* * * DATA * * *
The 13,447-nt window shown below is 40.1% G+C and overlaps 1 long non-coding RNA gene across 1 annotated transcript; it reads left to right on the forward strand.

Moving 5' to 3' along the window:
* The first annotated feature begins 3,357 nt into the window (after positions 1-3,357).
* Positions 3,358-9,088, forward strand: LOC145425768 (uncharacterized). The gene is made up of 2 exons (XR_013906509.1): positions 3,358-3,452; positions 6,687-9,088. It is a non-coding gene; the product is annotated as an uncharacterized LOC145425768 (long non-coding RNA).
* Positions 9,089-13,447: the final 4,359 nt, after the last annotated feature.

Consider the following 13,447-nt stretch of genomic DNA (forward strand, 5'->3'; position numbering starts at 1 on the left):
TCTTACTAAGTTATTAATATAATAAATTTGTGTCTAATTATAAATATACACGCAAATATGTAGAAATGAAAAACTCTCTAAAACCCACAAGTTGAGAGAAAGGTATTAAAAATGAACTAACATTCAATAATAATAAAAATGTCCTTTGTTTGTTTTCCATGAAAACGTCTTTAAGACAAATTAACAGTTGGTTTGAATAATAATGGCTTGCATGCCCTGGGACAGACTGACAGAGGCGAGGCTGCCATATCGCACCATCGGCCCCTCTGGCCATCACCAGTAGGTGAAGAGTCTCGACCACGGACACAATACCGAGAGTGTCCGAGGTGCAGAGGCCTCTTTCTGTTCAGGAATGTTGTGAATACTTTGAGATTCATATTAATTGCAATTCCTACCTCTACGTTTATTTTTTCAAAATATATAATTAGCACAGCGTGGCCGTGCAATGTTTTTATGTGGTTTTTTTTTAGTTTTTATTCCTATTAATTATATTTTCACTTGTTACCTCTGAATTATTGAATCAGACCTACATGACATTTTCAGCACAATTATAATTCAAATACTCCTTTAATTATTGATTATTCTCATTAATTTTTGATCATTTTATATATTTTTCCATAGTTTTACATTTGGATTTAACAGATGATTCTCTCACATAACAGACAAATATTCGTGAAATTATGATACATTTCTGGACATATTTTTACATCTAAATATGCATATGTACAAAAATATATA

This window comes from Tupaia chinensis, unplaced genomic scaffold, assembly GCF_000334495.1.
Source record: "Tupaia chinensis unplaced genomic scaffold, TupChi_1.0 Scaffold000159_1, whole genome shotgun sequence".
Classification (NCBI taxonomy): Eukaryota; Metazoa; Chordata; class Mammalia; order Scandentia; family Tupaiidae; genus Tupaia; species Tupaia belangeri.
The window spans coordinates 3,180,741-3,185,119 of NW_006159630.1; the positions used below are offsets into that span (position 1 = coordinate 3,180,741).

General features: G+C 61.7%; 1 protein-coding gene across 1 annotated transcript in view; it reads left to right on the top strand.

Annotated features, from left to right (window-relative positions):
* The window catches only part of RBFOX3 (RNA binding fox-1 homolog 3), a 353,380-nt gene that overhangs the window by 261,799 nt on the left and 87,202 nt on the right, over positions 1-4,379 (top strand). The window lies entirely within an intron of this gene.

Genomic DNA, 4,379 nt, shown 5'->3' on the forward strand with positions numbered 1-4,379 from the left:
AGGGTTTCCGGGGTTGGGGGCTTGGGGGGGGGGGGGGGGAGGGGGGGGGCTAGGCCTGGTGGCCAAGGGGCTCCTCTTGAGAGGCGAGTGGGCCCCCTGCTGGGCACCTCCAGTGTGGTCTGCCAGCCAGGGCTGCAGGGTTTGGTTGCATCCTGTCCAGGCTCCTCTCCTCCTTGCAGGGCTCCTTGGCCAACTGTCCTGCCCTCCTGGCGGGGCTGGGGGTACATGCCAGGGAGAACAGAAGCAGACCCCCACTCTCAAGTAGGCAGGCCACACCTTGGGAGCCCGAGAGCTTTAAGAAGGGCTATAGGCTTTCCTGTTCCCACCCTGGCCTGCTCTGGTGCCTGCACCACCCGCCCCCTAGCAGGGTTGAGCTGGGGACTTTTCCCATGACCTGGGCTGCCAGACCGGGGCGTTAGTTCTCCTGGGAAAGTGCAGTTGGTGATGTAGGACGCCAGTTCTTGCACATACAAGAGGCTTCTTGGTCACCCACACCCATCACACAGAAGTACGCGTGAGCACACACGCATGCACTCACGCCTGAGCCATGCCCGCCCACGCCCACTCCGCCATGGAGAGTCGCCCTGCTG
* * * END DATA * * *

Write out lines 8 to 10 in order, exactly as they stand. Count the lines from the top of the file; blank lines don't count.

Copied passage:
This window comes from Tupaia chinensis, unplaced genomic scaffold, assembly GCF_000334495.1.
Source record: "Tupaia chinensis unplaced genomic scaffold, TupChi_1.0 Scaffold000159_1, whole genome shotgun sequence".
Classification (NCBI taxonomy): Eukaryota; Metazoa; Chordata; class Mammalia; order Scandentia; family Tupaiidae; genus Tupaia; species Tupaia belangeri.